World-Wide Deepwater Exploration and Production: Past, Present and Future
Pettingill, Henry S.
Repsol YPF, Madrid, Spain
Energy and Minerals Applied Research Center, Department of Geological Sciences, University of Colorado, Boulder, Boulder, CO
Exploration and production in deepwater (>500m) has expanded greatly during the past decade, with approximately 57 BBOE discovered, more than half since 1995. Despite this rapid emergence, deepwater remains an immature frontier, accounting for less than 5% of the current world-wide total oil-equivalent resources. Only about 20% of the discovered deepwater resources are developed and less than 5% have been produced. The global deep water exploration success rate was about 10% until 1985, but has since averaged approximately 30%, driven by remarkable success in the Gulf of Mexico and West Africa. Whereas the world-wide discovery of giants has fallen off in recent decades, the discovery rate of deep water giants is rapidly increasing.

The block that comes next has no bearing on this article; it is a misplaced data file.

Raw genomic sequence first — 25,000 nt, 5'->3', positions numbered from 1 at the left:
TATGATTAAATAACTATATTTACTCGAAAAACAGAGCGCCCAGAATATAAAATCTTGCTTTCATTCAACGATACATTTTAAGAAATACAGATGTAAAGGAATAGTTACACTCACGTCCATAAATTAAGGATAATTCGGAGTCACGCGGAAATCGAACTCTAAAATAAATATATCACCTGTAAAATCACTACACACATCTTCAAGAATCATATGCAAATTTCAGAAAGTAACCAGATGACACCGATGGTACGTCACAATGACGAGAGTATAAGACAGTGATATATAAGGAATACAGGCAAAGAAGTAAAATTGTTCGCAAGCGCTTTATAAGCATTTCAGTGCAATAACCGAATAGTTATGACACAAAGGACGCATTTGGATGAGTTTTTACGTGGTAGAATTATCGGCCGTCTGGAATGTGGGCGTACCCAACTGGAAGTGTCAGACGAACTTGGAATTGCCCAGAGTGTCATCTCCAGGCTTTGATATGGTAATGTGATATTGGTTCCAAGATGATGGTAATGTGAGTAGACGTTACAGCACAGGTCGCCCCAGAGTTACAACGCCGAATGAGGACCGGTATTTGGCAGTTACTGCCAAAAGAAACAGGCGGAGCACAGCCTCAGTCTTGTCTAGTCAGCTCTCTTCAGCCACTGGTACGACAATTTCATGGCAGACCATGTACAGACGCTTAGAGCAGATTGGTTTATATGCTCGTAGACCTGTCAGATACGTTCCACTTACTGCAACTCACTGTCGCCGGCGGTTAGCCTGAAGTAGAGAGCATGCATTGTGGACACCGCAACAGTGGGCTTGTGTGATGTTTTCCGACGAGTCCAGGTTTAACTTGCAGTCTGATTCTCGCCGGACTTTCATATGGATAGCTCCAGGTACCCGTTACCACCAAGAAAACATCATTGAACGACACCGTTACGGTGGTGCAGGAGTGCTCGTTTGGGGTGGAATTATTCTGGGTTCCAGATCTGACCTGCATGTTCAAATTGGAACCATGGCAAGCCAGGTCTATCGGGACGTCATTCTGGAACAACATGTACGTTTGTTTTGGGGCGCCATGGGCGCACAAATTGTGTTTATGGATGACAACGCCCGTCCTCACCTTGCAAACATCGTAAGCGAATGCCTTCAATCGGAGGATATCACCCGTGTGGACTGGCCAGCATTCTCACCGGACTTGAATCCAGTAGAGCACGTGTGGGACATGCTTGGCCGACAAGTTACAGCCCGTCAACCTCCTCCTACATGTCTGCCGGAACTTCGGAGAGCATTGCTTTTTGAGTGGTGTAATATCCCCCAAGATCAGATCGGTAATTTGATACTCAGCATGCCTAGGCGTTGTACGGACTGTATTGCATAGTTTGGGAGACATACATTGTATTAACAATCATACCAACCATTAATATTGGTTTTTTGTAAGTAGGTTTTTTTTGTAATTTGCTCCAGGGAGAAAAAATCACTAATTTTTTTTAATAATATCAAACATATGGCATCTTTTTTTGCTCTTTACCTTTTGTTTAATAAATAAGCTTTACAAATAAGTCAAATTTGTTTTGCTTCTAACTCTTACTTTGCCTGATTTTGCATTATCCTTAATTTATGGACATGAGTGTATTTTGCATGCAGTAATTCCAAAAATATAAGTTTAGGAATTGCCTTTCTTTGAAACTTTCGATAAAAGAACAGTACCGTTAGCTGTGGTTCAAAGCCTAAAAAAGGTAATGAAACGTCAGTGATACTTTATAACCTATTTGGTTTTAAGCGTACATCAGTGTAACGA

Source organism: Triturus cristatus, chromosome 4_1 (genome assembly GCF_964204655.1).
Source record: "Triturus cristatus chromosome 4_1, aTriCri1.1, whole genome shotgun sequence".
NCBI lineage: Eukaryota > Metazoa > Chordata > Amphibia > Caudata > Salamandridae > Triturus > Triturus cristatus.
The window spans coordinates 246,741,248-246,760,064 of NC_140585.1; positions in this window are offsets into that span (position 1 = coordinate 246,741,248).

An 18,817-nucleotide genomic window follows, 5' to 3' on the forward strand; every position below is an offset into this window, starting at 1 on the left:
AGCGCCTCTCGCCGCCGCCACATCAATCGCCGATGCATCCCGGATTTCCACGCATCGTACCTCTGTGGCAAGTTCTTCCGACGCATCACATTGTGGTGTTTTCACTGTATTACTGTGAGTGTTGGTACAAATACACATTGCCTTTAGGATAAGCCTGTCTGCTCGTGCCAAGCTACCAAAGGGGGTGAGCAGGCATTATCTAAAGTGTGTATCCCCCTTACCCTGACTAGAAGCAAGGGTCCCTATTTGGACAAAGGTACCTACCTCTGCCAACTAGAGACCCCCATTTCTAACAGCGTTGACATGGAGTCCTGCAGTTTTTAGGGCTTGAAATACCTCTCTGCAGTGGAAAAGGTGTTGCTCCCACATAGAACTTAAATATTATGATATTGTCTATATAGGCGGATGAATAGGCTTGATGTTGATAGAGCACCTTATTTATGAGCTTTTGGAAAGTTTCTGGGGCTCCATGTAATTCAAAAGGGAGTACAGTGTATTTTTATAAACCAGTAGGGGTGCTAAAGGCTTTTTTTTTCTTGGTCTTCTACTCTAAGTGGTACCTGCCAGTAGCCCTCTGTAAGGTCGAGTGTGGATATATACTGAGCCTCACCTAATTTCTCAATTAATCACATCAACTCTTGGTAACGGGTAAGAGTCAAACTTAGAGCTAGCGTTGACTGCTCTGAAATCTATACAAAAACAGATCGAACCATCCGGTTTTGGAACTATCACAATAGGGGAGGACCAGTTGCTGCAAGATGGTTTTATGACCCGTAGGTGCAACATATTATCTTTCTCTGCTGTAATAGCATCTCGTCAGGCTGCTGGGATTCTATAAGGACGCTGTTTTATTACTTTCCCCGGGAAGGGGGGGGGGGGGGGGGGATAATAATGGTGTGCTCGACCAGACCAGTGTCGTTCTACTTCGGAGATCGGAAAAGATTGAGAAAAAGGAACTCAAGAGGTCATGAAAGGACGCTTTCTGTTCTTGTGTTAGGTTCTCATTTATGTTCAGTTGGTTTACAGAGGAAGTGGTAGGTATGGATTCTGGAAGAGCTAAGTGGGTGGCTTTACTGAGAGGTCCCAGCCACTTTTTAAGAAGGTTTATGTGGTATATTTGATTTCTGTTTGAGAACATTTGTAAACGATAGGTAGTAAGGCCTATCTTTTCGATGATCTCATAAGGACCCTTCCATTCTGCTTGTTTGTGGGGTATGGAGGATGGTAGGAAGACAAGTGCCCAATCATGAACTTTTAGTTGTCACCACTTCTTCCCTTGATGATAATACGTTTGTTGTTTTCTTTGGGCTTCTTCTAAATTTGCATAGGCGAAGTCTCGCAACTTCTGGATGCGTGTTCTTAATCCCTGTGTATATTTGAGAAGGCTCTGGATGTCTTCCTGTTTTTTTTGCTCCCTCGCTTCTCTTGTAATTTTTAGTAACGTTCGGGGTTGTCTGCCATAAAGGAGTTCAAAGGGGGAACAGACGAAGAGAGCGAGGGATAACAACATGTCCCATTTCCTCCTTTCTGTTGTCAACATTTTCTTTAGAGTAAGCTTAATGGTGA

Most exploration activity has been concentrated within only three areas of the globe, with a majority of the discovered resources in the Gulf of Mexico, Brazil, and West Africa. Consequently, large portions of the world’s deepwater margins remain lightly explored. Deepwater gas exploration is extremely immature, reflecting current infrastructure and economic limitations, but destined to become a major future focus. Most of the currently most active deepwater exploration frontiers and associated resources are located along passive margins, downdip from productive Tertiary delta systems, in depocenters confined by mobile substrate. In simplest terms, petroleum systems responsible for the majority of the discovered resources can be classified as either early rift (lacustrine) or later passive margin (marine). Ninety percent of the resources are reservoired in turbidites, primarily of Cenozoic age. A key success factor is targeting “high kH” reservoirs, which have high flow rates and high per-well ultimate recoveries. These commonly occur within ponded minibasins associated with mobile substrate, where stacked turbidites result in high net pay per area values. Other key exploration success factors have been seismic DHI’s, identification of stratigraphic traps, and improved reservoir architecture prediction. Leading companies are moving into non-DHI plays and other geologic settings, including pre-Tertiary objectives and areas lacking major updip reserves. Recent trends suggest several themes for future deep water exploration: 1) a continuation of established plays, which are still at an immature stage of drilling, 2) going beyond the established formula, to basins lacking updip production, unconfined basins, compressive margins, and targeting pre-Cenozoic, non-turbidite, and non-DHI objectives, 3) increased gas exploration, as pipeline networks and liquefaction technology advance in conjunction with increased demand, 4) going deeper, both ultra-deep water and deeper drilling depth, including subsalt, sub-detachment, and sub-volcanic targets, and 5) new business opportunities which may arise in areas currently not open due to government monopolies, moratoriums, and international boundary disputes. New frontiers with these characteristics are being actively leased, but it remains to be seen whether the deepwater play will continue to add reserves at the rate of recent years.